WHAT??!!? In spite of every heartbeat racing in my throat and my mind screaming to turn around, I nod in agreement and off we go! Although the road is hard, I am sure it is slippery as can be and I take the bends in absolute terror.  Any coffee and cold is now forgotten. I am as stiff as a 3 day corpse and I could not help wondering if a motorbike can sense fear like a horse and if I would be bucked off at the next turn. I was wiping clingy raindrops from my visor and tears down my cheeks all at the same time.  Rivers were over flowing and lovely waterfalls were coming down the mountains. I guess my appreciation was less than adequate at that stage, but my main aim was to stay on the bike. By now both bikes (and riders) were covered in mud, but the rain had subsided. The next moment I was eating dust. Literally within 30 metres, we were riding from mud to dust! You can imagine the havoc the dust was causing on my drenched clothes and bike. Fortunately I am crazy enough not to worry about that at the moment - until I get home and realise I cannot clean either!

Since the map I had and the GPS Abie had, were not too wonderful, we rode along more on a sense of feeling than KNOWING where we were going! We turned left at a T-junction indicating Calitzdorp and the next moment we were riding between the most incredible red mountainous outcrops! Almost like painted mushrooms between the lush green backdrop of newly leafed Thorn trees and other kinds of Acacia. Sediments which are rich in an iron mineral called Hematite which oxidized in the warm humid climate to a reddish colour, gave Red Stone Hills its name! What a site! Unfortunately by the time I stopped to take pics, the clouds had covered the bit of sun and taken away some of the spectacularness (yep, my made-up word!) of the colours. Shortly after that we hit the tar road, headed to Calitzdorp and found a place that would serve coffee, but not breakfast. As we munched an energy bar and coffee the owner told us we MUST take another road before we leave, as we missed some great views by turning into the Red Hills road.  

So we took a detour first, and saw some more stunning views, including a huge dam overflowing. And more winding, pass-like gravel road into the Little Karoo. We turned back after about 10km, as we wanted to do the Seweweekspoort pass and unsure how the weather was out that way. 



It    It started drizzling as we entered the winding, muddy road through the picturesque, rocky walls of the Seweweekspoort. While having coffee, I had asked Abie if he was scared going on the first stretch of wet dirt road and he said no, never. One must just relax and the bike will take care of itself. Somehow that answer had totally calmed me down and I felt if he was not afraid, I had no reason to be. So when we hit the very wet road, I made a mind switch. I relaxed, looked around and really enjoyed what I was seeing. The most incredible rock formations, as high as one can look and as far as you can see. Add beautiful flowers, greenery, waterfalls and rivers and I had just discovered one of my new favourite destinations! I lifted my visor, and the wet stinging of the raindrops against my cold skin was such a stark reminder that I was alive! Invigorated actually! I could pick up several different smells as we rode: A smell of some kind of wild flowers or shrubs (yeah right!), Jasmine at one stage and a strong minty smell another time.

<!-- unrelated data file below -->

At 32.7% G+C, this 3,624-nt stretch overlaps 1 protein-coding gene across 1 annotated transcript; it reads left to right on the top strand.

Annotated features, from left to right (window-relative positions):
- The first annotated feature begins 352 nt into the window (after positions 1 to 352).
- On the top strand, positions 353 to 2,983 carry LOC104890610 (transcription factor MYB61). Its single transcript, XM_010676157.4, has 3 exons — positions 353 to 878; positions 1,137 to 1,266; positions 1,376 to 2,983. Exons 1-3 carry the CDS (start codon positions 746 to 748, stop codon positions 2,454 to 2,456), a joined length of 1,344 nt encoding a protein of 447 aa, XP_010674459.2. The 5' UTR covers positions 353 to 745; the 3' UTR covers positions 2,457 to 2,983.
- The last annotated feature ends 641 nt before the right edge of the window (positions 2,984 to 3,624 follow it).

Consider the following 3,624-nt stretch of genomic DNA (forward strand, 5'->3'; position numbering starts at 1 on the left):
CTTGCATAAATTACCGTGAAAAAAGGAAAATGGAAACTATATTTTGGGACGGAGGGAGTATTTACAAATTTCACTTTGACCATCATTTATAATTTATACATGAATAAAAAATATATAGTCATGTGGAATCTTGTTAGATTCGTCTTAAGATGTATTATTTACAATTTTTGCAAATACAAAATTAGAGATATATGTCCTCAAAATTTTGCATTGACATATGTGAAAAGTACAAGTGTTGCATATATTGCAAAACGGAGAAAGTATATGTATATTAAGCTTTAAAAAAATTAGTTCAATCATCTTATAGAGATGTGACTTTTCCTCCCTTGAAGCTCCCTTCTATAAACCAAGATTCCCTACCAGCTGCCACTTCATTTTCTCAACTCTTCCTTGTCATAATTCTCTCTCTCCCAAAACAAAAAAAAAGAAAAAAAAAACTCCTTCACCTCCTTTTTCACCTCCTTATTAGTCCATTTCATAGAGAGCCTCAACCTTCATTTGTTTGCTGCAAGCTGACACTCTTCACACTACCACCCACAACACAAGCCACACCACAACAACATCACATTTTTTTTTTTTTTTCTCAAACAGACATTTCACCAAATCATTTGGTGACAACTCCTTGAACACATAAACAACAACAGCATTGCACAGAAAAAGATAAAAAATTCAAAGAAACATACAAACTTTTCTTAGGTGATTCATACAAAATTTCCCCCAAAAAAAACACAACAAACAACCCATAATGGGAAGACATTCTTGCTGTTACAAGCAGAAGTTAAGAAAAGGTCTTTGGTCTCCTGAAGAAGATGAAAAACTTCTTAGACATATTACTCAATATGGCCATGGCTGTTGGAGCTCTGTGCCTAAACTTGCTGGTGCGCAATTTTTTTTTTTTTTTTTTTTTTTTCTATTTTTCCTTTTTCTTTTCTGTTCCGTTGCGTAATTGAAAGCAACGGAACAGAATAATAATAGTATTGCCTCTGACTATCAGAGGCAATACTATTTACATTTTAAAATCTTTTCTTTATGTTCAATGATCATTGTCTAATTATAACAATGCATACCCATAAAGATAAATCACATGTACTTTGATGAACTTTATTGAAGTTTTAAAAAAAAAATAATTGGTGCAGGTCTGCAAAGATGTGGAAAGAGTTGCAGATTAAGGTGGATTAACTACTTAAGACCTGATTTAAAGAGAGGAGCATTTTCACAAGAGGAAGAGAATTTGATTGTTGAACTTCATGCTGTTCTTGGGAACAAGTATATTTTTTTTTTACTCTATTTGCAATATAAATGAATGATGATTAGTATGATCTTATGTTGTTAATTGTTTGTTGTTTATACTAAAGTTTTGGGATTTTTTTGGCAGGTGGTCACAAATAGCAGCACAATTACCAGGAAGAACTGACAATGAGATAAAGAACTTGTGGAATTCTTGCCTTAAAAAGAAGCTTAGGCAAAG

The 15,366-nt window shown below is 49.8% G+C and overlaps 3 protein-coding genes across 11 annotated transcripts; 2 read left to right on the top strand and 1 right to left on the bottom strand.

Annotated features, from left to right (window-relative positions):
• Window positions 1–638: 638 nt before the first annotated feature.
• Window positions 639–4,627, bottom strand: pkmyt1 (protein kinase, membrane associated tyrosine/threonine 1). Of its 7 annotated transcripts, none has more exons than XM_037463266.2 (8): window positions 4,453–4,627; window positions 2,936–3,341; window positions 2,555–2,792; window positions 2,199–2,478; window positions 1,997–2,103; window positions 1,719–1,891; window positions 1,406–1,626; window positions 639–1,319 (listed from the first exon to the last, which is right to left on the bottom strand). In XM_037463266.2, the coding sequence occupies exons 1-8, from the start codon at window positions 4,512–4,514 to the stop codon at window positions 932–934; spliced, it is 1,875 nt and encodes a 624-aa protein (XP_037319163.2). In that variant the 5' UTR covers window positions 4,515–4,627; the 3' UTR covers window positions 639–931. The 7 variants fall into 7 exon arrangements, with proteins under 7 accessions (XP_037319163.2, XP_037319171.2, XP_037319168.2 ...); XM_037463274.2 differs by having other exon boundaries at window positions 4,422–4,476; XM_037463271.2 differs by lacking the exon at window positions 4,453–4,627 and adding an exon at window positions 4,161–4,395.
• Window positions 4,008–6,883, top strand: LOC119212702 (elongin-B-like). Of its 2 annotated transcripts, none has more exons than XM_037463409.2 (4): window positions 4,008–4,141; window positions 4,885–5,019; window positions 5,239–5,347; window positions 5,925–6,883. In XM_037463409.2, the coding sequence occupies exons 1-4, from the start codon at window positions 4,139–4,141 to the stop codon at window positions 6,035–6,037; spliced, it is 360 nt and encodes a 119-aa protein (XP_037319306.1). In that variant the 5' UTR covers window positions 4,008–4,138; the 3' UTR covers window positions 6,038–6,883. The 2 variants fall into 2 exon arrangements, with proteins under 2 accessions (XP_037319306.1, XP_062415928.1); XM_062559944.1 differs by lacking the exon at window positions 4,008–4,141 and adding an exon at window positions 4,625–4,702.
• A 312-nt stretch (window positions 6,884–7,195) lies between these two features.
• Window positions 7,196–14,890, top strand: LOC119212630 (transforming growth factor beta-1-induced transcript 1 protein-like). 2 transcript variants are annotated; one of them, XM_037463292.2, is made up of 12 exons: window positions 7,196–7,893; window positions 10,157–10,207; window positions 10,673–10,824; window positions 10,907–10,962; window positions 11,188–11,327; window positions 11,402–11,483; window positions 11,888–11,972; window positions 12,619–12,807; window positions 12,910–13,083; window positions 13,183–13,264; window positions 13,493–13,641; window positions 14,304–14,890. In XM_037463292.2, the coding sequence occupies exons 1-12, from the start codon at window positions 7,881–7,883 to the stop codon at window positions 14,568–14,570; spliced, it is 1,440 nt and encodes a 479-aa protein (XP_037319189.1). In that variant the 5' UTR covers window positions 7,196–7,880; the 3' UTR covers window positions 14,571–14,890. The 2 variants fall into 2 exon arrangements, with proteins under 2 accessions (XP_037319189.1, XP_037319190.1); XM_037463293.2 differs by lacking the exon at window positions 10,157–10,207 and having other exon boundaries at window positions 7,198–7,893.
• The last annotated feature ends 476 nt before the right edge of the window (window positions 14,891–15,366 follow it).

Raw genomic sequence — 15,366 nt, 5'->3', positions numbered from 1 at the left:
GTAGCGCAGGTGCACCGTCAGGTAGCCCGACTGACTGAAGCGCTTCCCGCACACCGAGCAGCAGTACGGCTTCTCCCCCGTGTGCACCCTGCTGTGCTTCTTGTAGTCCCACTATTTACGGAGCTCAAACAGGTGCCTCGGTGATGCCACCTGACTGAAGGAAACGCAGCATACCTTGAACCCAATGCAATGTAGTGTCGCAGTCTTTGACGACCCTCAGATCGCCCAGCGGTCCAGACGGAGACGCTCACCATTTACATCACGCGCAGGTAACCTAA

Shortly after entering, we stopped for lunch consisting of buns with ham-flavoured liver pâté (the kind you just squish out the tube wrapping), some dried fruit and a shared apple, washed down with water. A meal fit for a king (or his servant) – no matter, we were soaked, full and happy!




I do believe this amazing “portal” through the mountains would not have looked as intense and beautiful if it was a dry, hot and dusty day. We had several water crossings over the two days, and places I had never seen water in, were over flowing. Here the dust had been washed away and the colours were bright and brilliant. Awesome!!